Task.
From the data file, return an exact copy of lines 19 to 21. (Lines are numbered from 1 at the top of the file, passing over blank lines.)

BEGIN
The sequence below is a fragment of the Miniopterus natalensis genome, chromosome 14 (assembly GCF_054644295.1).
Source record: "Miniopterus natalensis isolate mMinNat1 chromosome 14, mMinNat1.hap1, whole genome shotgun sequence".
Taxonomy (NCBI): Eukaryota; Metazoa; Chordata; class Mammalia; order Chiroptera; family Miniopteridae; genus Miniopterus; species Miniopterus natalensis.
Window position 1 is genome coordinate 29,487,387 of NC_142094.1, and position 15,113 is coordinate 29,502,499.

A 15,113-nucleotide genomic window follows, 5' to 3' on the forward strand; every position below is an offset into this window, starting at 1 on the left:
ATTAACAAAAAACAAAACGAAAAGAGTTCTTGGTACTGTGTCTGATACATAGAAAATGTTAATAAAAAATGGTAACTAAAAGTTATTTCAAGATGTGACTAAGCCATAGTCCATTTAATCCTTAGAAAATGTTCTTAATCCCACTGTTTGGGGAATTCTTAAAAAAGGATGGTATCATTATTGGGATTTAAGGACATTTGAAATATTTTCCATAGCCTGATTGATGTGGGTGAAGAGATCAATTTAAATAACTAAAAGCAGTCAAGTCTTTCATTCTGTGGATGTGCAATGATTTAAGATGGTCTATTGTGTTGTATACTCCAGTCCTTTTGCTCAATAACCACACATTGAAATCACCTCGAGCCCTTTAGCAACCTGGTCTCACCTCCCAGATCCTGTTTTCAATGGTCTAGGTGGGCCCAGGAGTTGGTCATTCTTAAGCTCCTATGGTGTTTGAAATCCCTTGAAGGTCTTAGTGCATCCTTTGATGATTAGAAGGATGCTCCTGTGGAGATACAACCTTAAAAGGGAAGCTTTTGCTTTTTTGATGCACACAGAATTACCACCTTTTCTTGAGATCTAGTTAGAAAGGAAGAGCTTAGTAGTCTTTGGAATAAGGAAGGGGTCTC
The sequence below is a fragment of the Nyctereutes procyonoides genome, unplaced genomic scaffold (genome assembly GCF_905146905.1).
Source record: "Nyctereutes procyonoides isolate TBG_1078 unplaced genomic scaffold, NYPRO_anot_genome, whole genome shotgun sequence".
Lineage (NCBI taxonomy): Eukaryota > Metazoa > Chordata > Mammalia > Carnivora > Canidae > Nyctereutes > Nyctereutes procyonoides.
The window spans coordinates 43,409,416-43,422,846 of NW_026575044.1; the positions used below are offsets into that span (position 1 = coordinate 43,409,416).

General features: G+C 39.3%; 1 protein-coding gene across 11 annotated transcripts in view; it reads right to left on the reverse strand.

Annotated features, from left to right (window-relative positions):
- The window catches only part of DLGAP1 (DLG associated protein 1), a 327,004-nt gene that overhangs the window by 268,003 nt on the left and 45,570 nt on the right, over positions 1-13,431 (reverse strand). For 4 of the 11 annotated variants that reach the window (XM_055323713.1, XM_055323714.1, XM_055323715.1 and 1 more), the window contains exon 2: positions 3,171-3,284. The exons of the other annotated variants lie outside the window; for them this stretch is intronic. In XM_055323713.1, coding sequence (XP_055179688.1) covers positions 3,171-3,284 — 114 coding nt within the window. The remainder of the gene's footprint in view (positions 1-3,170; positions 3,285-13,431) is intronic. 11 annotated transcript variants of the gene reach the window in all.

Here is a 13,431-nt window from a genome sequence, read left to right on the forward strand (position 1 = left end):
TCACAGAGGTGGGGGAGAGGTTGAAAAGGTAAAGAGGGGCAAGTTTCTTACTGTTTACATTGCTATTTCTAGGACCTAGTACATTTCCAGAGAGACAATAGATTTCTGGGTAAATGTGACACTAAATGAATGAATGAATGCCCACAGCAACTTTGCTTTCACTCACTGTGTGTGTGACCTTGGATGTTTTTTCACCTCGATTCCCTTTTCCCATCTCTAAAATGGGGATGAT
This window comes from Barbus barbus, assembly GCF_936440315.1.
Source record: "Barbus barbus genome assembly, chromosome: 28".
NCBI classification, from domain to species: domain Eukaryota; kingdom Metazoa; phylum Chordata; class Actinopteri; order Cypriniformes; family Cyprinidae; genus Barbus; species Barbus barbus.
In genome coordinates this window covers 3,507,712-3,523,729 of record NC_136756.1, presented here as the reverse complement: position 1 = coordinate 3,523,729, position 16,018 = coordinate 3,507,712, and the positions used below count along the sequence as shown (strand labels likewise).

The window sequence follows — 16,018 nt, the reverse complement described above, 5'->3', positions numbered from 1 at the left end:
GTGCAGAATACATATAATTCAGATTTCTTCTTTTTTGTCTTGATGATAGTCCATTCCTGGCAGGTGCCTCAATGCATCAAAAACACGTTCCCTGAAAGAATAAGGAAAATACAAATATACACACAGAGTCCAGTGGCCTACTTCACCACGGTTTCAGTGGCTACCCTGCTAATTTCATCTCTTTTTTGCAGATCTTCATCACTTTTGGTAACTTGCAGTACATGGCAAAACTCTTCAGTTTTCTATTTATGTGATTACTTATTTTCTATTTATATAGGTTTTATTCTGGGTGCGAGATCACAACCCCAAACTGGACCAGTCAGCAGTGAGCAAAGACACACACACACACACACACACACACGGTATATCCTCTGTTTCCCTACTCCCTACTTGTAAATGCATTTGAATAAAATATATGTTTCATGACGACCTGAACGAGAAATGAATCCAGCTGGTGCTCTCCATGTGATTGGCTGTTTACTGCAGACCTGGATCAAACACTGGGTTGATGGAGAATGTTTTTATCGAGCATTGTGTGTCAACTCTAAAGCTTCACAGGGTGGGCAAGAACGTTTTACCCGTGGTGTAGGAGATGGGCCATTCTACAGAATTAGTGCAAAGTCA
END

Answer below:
In genome coordinates this window covers 3,507,712-3,523,729 of record NC_136756.1, presented here as the reverse complement: position 1 = coordinate 3,523,729, position 16,018 = coordinate 3,507,712, and the positions used below count along the sequence as shown (strand labels likewise).

The window sequence follows — 16,018 nt, the reverse complement described above, 5'->3', positions numbered from 1 at the left end:
GTGCAGAATACATATAATTCAGATTTCTTCTTTTTTGTCTTGATGATAGTCCATTCCTGGCAGGTGCCTCAATGCATCAAAAACACGTTCCCTGAAAGAATAAGGAAAATACAAATATACACACAGAGTCCAGTGGCCTACTTCACCACGGTTTCAGTGGCTACCCTGCTAATTTCATCTCTTTTTTGCAGATCTTCATCACTTTTGGTAACTTGCAGTACATGGCAAAACTCTTCAGTTTTCTATTTATGTGATTACTTATTTTCTATTTATATAGGTTTTATTCTGGGTGCGAGATCACAACCCCAAACTGGACCAGTCAGCAGTGAGCAAAGACACACACACACACACACACACACACGGTATATCCTCTGTTTCCCTACTCCCTACTTGTAAATGCATTTGAATAAAATATATGTTTCATGACGACCTGAACGAGAAATGAATCCAGCTGGTGCTCTCCATGTGATTGGCTGTTTACTGCAGACCTGGATCAAACACTGGGTTGATGGAGAATGTTTTTATCGAGCATTGTGTGTCAACTCTAAAGCTTCACAGGGTGGGCAAGAACGTTTTACCCGTGGTGTAGGAGATGGGCCATTCTACAGAATTAGTGCAAAGTCA